Following public outcry and criticism from both domestic and international media, the Turkish government seems to have gone silent on the abortion issue, though its promised changes to the law have not been officially scrapped. But the recent debate appears to be only the latest indicator of an increasingly hostile climate for women.
Amado pointed to Erdogan's repeated calls for Turkish women to have at least three children, as well as his statement in 2010 that "men and women are not equal" as signs of the times. The name change in 2011 of the Ministry for Women and Family to the Ministry of Family and Social Policies also prompted concerns.
"What we're seeing here is a very patriarchal, conservative approach to women that is refusing to acknowledge their rights as individuals and instead emphasizing their familial roles while trying to control their sexuality," Amado said.
The renewed debate over abortion in Turkey comes as the Vatican and other religious conservatives are being accused of setting back global reproductive rights during the Rio+20 summit. Due to pressure from these groups, references to "reproductive rights" and "access to reproductive health services" were removed from the final document produced at the U.N. global summit on sustainable development, which ended June 21 in Rio de Janeiro, Brazil.
Though Erdogan is a devout Muslim, it is far from clear that he and his allies are driven by religious motivations on this issue.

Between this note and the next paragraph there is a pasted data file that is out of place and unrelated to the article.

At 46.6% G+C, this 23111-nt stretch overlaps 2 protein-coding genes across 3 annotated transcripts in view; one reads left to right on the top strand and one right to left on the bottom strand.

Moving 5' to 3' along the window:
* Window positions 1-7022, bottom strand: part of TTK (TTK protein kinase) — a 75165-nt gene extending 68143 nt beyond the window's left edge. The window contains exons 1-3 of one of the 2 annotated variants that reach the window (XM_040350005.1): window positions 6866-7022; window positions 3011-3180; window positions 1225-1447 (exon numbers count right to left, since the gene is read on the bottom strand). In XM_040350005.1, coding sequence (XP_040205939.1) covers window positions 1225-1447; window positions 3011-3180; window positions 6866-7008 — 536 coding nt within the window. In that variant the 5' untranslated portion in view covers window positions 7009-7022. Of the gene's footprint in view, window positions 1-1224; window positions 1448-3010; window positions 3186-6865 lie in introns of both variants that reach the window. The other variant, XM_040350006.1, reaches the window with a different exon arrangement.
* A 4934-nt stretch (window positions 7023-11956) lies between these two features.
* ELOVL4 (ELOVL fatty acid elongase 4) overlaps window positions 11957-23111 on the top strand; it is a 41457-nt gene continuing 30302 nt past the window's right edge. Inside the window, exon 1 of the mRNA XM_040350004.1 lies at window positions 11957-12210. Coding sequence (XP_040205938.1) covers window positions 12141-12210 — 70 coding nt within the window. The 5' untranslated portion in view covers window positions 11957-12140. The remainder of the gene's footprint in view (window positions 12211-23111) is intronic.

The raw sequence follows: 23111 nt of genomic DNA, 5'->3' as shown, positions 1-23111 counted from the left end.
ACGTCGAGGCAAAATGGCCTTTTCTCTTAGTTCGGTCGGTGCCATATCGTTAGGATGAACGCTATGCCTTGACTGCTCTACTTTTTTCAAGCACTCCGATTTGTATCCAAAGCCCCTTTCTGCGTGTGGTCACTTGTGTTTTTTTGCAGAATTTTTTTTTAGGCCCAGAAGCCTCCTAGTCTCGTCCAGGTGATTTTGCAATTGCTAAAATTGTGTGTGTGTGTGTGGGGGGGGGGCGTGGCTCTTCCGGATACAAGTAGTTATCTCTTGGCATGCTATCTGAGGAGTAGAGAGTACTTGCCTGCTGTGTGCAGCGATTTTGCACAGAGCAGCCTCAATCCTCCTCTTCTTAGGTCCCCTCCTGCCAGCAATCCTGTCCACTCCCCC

The majority of the Turkish population supports abortion's availability, even among women in Erdogan's political camp, White said, noting that "the rationale given is not religious. It has nothing to do with the status of the fetus as a 'person' with a soul."
Instead, Erdogan suggested that family planning threatens the country's growth and strength. (Just 10 percent of pregnancies in Turkey were terminated in 2008, down from 18 percent in 1993, according to a study by Hacettepe University in Ankara.)
Neither is cultural pressure on women something new in Turkey, according to White. "The Turkish state has a long history of interest in women's bodies. Women's morality, their sexual 'honor,' is a mirror image of national honor, just as the family is a mirror of the nation," she said. "Better access to and education about birth control would be more efficient at preventing the need for abortion," she said, adding that the current government "is interested in women having more children, not fewer."
The prime minister's moves regarding women also fit in with what critics call an increasingly authoritarian streak that is threatening freedom of expression and other social rights in Turkey, a trend that has been criticized by Amnesty International, the European Court of Human Rights and Reporters Without Borders, among others.
"Rather than setting a positive, progressive and forward-looking example that others in the region can look up to in terms of democracy and human rights, what's happening here on many levels is just the opposite," Amado said.